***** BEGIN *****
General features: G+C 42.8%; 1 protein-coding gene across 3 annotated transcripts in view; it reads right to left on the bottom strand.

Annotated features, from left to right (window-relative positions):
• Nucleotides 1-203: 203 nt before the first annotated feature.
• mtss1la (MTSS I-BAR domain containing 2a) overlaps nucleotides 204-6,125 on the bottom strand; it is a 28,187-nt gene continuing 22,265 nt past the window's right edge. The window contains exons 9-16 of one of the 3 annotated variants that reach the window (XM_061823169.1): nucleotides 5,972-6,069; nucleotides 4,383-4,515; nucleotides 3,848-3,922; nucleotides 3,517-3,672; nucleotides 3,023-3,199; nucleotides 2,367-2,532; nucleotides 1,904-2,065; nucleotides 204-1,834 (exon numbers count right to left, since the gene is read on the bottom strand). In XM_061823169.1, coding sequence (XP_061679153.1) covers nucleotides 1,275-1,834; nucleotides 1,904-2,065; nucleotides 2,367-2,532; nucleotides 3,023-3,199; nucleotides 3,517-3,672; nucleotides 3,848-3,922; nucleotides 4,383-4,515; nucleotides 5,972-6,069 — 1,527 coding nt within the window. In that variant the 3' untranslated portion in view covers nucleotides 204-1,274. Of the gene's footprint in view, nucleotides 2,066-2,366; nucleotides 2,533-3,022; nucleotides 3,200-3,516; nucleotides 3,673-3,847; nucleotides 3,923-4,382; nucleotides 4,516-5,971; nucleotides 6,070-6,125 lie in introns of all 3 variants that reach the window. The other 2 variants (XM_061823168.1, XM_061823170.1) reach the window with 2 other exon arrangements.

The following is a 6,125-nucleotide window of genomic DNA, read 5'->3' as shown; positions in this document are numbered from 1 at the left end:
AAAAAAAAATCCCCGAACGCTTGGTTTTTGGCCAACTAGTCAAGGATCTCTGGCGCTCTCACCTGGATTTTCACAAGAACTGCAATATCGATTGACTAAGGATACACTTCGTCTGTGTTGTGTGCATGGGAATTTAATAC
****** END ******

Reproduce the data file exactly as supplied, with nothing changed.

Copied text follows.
General features: G+C 42.8%; 1 protein-coding gene across 3 annotated transcripts in view; it reads right to left on the bottom strand.

Annotated features, from left to right (window-relative positions):
• Nucleotides 1-203: 203 nt before the first annotated feature.
• mtss1la (MTSS I-BAR domain containing 2a) overlaps nucleotides 204-6,125 on the bottom strand; it is a 28,187-nt gene continuing 22,265 nt past the window's right edge. The window contains exons 9-16 of one of the 3 annotated variants that reach the window (XM_061823169.1): nucleotides 5,972-6,069; nucleotides 4,383-4,515; nucleotides 3,848-3,922; nucleotides 3,517-3,672; nucleotides 3,023-3,199; nucleotides 2,367-2,532; nucleotides 1,904-2,065; nucleotides 204-1,834 (exon numbers count right to left, since the gene is read on the bottom strand). In XM_061823169.1, coding sequence (XP_061679153.1) covers nucleotides 1,275-1,834; nucleotides 1,904-2,065; nucleotides 2,367-2,532; nucleotides 3,023-3,199; nucleotides 3,517-3,672; nucleotides 3,848-3,922; nucleotides 4,383-4,515; nucleotides 5,972-6,069 — 1,527 coding nt within the window. In that variant the 3' untranslated portion in view covers nucleotides 204-1,274. Of the gene's footprint in view, nucleotides 2,066-2,366; nucleotides 2,533-3,022; nucleotides 3,200-3,516; nucleotides 3,673-3,847; nucleotides 3,923-4,382; nucleotides 4,516-5,971; nucleotides 6,070-6,125 lie in introns of all 3 variants that reach the window. The other 2 variants (XM_061823168.1, XM_061823170.1) reach the window with 2 other exon arrangements.

The following is a 6,125-nucleotide window of genomic DNA, read 5'->3' as shown; positions in this document are numbered from 1 at the left end:
AAAAAAAAATCCCCGAACGCTTGGTTTTTGGCCAACTAGTCAAGGATCTCTGGCGCTCTCACCTGGATTTTCACAAGAACTGCAATATCGATTGACTAAGGATACACTTCGTCTGTGTTGTGTGCATGGGAATTTAATAC